How Girls Can Lead the Way Toward a Violence-Free Life

2015 LEADer Kunsang was walking to school when she came across an undressed woman sitting outside on the street and she could sense that something else was wrong—the woman had been raped.

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Kunsang (middle) is a key example of how girls can lead the way toward a violence-free life.

December 10th—Human Rights Day—marks the end of UNiTE’s 16 Days of Activism to End Gender-Based Violence. For the past two weeks at Women LEAD, we’ve involved our 2015 LEADers in a range of different activities around the topic, from a session on street harassment and self-defense, to a documentary-led discussion on child marriage in Nepal.

At Women LEAD, we encourage our program participants to exercise their leadership skills to bring about change in their communities. So what exactly does women’s leadership have to do with violence prevention?

Simply put, a lot. Studies have shown that when there are more women in parliament, legislatures are more likely to pass laws on issues that affect women, including domestic violence. But women—and girls—do not need to be in formal positions of power in order to change the status quo.

Kunsang, a 2015 LEADer in our program, was walking to school when she came across an undressed woman sitting outside on the street. Unfortunately, while it is not uncommon to see homeless individuals on Kathmandu’s streets, she could sense that something else was wrong—the woman had been raped.

Kunsang knew she could not walk away from the situation and took it upon herself to look into the matter. Kunsang, who feels strongly about “the security of street women,” encouraged bystanders to give the woman a shawl so she could cover up. She then approached the police, and helped the woman file a report.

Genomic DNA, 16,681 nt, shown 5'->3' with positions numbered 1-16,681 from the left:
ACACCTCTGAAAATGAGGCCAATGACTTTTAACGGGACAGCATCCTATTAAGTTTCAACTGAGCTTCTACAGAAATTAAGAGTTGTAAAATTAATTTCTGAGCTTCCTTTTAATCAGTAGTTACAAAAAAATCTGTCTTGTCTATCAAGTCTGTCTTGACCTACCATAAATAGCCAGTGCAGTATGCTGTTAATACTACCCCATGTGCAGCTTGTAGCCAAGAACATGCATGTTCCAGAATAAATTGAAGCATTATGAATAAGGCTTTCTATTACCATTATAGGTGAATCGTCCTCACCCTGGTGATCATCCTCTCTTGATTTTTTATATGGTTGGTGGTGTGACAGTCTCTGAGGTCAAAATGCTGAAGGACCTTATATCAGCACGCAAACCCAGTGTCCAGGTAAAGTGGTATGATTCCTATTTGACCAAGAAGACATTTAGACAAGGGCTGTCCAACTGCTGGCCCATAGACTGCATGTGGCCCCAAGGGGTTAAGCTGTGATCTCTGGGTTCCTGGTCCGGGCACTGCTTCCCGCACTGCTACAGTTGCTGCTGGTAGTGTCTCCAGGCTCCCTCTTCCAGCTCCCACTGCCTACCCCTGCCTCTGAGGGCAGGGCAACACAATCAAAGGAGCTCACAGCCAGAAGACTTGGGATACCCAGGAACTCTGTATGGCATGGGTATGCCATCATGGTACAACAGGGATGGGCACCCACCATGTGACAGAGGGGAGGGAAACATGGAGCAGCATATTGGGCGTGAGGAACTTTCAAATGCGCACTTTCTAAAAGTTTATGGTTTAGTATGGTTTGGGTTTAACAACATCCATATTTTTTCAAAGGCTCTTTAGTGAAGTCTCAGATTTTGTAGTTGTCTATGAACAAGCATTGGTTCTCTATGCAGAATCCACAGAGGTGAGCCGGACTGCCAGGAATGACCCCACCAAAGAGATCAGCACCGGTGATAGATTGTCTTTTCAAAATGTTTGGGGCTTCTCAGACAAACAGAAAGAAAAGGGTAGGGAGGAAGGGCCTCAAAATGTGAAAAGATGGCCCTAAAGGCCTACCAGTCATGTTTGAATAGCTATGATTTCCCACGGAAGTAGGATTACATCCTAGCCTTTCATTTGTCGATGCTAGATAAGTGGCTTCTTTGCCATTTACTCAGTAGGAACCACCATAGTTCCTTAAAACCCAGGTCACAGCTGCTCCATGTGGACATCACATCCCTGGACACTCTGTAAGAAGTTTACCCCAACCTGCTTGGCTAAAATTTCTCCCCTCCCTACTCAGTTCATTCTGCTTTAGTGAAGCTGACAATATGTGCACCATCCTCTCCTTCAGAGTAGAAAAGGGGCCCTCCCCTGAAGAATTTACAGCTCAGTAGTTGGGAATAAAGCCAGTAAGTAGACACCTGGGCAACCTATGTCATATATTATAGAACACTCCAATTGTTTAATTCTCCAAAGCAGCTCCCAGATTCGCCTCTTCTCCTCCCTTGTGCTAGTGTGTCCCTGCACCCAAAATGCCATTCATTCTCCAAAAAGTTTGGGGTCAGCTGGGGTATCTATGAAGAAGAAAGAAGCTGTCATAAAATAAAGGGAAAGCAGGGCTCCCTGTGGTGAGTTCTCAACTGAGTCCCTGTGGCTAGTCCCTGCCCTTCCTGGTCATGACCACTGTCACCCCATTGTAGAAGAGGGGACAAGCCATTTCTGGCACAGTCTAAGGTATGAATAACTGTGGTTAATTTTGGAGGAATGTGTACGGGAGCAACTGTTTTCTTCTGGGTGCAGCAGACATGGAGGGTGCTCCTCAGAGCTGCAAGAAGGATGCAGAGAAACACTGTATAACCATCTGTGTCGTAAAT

Not everyone was as willing to help Kunsang in her endeavors, though. “When I asked a shopkeeper to give her dal bhat, he made an unwilling face,” she said, referring to the Nepal’s national dish of steamed rice and lentil soup. “I told him, ‘I will pay you, she needs to eat. If dal bhat is not prepared, then give her milk tea.’”

But when Kunsang returned to pay for the tea, she found that the shopkeeper had had a change of heart. “It was a big surprise for me that the shop owner who previously wasn’t willing to give anything [to the woman] now refused to take money for the tea, saying it’s for the ‘social cause,’” she said.

When I asked Kunsang to share this story with me, she referenced sessions from our intensive two-week long Leadership Institute, where we encouraged our LEADers to think about different ways that they can bring about change in their communities. “Each session, when applied into our real life, brings change into reality,” she said. “People much older [than me] did follow my lead for the right cause, [and] overall it was teamwork that mattered more than anything else.”

It will take more than 16 days to end gender-based violence, both in Nepal and around the world. Empowering girls to speak out and be leaders in the communities will be critical as we work toward a life free from violence for all women and girls.


Stephanie Arzate is the Research and Communications Fellow at Women LEAD. You can reach her at stephaniea@women-lead.org.

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